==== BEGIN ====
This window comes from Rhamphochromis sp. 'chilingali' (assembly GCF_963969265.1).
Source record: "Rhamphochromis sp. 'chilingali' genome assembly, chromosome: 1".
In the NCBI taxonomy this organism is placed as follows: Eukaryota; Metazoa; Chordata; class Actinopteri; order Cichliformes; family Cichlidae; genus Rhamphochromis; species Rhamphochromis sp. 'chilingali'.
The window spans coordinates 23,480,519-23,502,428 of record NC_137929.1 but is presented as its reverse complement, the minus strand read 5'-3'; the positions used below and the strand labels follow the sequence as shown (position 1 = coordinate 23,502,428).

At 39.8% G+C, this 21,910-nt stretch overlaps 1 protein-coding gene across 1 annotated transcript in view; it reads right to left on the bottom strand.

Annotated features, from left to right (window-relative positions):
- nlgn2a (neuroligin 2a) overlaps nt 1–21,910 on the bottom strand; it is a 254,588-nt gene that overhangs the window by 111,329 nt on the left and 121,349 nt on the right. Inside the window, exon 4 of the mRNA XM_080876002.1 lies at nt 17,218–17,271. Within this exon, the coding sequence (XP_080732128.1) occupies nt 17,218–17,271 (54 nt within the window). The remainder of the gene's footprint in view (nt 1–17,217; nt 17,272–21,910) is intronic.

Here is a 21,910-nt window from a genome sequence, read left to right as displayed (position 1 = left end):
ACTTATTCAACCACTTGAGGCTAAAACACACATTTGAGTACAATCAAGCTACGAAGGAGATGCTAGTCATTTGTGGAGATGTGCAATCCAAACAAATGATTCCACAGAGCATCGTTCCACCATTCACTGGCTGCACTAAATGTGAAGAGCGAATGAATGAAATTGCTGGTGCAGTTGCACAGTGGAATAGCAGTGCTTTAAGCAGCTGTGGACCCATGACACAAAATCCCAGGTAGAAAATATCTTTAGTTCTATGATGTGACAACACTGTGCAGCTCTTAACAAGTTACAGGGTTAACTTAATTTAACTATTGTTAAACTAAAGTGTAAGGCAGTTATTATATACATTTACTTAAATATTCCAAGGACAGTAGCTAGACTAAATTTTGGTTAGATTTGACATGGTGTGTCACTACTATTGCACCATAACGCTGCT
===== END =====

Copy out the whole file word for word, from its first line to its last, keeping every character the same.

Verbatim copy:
This window comes from Rhamphochromis sp. 'chilingali' (assembly GCF_963969265.1).
Source record: "Rhamphochromis sp. 'chilingali' genome assembly, chromosome: 1".
In the NCBI taxonomy this organism is placed as follows: Eukaryota; Metazoa; Chordata; class Actinopteri; order Cichliformes; family Cichlidae; genus Rhamphochromis; species Rhamphochromis sp. 'chilingali'.
The window spans coordinates 23,480,519-23,502,428 of record NC_137929.1 but is presented as its reverse complement, the minus strand read 5'-3'; the positions used below and the strand labels follow the sequence as shown (position 1 = coordinate 23,502,428).

At 39.8% G+C, this 21,910-nt stretch overlaps 1 protein-coding gene across 1 annotated transcript in view; it reads right to left on the bottom strand.

Annotated features, from left to right (window-relative positions):
- nlgn2a (neuroligin 2a) overlaps nt 1–21,910 on the bottom strand; it is a 254,588-nt gene that overhangs the window by 111,329 nt on the left and 121,349 nt on the right. Inside the window, exon 4 of the mRNA XM_080876002.1 lies at nt 17,218–17,271. Within this exon, the coding sequence (XP_080732128.1) occupies nt 17,218–17,271 (54 nt within the window). The remainder of the gene's footprint in view (nt 1–17,217; nt 17,272–21,910) is intronic.

Here is a 21,910-nt window from a genome sequence, read left to right as displayed (position 1 = left end):
ACTTATTCAACCACTTGAGGCTAAAACACACATTTGAGTACAATCAAGCTACGAAGGAGATGCTAGTCATTTGTGGAGATGTGCAATCCAAACAAATGATTCCACAGAGCATCGTTCCACCATTCACTGGCTGCACTAAATGTGAAGAGCGAATGAATGAAATTGCTGGTGCAGTTGCACAGTGGAATAGCAGTGCTTTAAGCAGCTGTGGACCCATGACACAAAATCCCAGGTAGAAAATATCTTTAGTTCTATGATGTGACAACACTGTGCAGCTCTTAACAAGTTACAGGGTTAACTTAATTTAACTATTGTTAAACTAAAGTGTAAGGCAGTTATTATATACATTTACTTAAATATTCCAAGGACAGTAGCTAGACTAAATTTTGGTTAGATTTGACATGGTGTGTCACTACTATTGCACCATAACGCTGCT